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Lawyer publishes arrest Ferris warrant but police say that at no point was he threatened with arrest

It was Ferris who suggested 'warrant' - police

Jonathan Ferris

Jonathan Ferris

Updated at 8.40pm: Adds lawyer's reply to police claims

Jonathan Ferris's lawyer on Friday published the warrant of arrest the police had prepared for his client, minutes after the police claimed that the former FIAU investigator was not threatened with arrest at any time.

Referring to claims in the media that he was threatened with arrest, the police said they called Mr Ferris on Tuesday and asked him to go to the police headquarters accompanied by his lawyer.

When they gave him an appointment, Mr Ferris informed the investigators that his lawyer was abroad.

Watch: Ferris sticks by Egrant testimony after three hours of questioning

He was given the opportunity to get another lawyer or to be given another appointment.

The police said it was Mr Ferris himself who suggested to investigators that if the matter was so urgent, they should issue a "warrant".

The conversation, the police said, took place through five telephone calls, four of which were made by Mr Ferris to the police, and which were all recorded. Mr Ferris, they insisted, was not threatened with arrest at any point.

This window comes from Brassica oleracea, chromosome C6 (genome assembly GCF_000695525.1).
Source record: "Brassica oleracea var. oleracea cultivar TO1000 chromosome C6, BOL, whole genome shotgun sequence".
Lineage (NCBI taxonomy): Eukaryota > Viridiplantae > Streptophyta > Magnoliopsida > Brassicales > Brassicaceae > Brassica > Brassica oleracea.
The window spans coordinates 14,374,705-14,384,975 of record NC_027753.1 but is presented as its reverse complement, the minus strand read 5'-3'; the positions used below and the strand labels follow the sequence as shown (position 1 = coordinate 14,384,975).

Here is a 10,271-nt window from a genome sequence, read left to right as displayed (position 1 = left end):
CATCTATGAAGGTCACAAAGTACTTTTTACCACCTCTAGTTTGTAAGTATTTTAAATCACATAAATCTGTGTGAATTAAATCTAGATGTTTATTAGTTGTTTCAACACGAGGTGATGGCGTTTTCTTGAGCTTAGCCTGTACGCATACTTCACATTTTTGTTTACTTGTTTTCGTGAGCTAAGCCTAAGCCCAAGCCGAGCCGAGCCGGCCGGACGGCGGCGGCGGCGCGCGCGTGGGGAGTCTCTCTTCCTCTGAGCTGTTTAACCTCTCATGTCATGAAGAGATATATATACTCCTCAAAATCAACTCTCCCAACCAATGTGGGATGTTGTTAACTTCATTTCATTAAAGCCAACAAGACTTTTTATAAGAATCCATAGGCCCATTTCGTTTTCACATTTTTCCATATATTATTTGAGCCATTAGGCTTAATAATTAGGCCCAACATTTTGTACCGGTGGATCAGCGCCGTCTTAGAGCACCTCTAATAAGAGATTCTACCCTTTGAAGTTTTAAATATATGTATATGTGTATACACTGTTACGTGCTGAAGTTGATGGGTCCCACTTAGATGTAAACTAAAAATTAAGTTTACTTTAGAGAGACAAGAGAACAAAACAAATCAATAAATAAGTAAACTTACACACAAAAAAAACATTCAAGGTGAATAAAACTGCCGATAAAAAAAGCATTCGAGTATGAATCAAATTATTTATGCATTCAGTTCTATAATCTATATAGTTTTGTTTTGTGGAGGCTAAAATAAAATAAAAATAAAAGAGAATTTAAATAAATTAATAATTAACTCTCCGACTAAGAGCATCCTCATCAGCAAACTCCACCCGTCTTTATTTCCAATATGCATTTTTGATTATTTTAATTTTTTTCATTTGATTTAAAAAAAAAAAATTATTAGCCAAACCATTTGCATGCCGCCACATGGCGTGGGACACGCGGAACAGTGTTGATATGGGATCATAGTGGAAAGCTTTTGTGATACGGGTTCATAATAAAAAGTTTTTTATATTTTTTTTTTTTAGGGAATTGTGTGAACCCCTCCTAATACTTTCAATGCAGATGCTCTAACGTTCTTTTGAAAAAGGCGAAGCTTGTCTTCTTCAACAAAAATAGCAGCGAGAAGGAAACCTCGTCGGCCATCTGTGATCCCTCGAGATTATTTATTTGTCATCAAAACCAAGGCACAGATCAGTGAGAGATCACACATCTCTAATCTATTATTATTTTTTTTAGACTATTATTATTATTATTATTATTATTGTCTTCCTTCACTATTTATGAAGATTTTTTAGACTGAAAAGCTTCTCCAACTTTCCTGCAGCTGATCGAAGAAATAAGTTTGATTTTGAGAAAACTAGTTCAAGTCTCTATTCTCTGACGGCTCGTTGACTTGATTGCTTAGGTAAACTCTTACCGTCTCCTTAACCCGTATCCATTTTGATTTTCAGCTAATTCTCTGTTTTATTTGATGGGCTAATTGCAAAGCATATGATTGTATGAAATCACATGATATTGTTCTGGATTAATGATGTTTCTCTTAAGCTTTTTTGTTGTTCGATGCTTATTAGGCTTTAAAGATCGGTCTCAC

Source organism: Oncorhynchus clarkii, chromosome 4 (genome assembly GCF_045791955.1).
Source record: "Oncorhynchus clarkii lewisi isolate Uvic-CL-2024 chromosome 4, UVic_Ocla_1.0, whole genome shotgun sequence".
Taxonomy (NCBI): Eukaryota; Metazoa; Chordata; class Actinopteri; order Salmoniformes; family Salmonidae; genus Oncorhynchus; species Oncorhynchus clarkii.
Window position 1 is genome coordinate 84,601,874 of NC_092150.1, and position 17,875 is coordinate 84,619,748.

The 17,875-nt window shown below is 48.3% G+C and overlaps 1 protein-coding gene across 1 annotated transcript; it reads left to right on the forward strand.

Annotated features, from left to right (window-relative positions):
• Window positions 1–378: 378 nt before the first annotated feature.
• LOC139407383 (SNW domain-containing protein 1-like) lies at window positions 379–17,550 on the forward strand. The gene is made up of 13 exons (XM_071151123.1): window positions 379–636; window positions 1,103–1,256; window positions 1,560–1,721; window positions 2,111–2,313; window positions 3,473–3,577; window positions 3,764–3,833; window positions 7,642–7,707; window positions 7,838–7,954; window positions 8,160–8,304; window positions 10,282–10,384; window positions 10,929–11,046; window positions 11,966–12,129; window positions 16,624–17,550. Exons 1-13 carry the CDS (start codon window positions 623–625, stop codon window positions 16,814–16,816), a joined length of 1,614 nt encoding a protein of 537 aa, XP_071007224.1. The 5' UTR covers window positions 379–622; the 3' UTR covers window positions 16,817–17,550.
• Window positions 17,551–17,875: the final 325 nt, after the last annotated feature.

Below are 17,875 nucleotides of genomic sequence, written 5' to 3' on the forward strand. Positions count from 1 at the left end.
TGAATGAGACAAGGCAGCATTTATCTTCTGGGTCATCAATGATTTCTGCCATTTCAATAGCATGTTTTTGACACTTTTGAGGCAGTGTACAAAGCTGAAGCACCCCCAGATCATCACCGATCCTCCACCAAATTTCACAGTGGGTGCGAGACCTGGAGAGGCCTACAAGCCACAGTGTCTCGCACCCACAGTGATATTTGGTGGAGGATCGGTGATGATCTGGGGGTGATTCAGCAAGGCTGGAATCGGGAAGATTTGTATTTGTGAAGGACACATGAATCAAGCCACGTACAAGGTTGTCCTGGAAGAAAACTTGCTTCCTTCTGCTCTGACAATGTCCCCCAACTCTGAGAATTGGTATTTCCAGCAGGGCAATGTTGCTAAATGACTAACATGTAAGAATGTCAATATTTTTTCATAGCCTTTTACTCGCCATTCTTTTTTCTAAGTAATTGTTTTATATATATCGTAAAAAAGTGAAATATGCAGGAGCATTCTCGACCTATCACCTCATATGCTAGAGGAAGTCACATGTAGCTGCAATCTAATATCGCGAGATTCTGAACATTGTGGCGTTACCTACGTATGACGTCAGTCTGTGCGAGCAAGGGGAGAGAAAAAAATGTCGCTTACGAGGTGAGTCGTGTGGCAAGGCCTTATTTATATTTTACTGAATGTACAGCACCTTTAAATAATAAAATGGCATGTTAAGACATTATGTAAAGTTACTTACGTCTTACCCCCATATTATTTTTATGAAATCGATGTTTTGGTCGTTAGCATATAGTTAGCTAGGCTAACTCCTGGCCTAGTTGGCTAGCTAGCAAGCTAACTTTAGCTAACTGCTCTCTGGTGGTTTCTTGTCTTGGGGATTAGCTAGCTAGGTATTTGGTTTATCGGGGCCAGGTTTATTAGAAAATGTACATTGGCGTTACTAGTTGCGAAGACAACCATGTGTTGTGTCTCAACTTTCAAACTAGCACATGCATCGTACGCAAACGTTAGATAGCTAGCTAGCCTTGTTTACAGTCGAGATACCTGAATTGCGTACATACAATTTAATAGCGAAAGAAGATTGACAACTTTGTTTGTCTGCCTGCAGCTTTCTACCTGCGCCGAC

READ: 'I will not be intimidated by these fascist tactics'

The police noted that according to the Criminal Code, they had the power to request an arrest warrant from a magistrate when there were enough reasons for this according to law, and such power should not be considered a threat when used according to law.

At the police headquarters, Mr Ferris was questioned for three hours about the testimony that he had given to Magistrate Aaron Bugeja as part of the Egrant inquiry.

But lawyers Jason Azzopardi and Khris Busietta said the police statement was malicious, untruthful and misleading.

Dr Azzopardi posted on his Facebook page a photo of the warrant of arrest "requested by the police" and issued by the duty magistrate, which, he said, proved otherwise.

He said that while the police were denying what Mr Ferris said, documented facts proved otherwise and showed their deceit.

"The police had actually requested and got the warrant of arrest 48 hours before Mr Ferris was called for questioning (proving that there was no urgency in the matter).

"The police would do well not to continue issuing false statements to cover up for their hidden agenda," Dr Azzopardi said.

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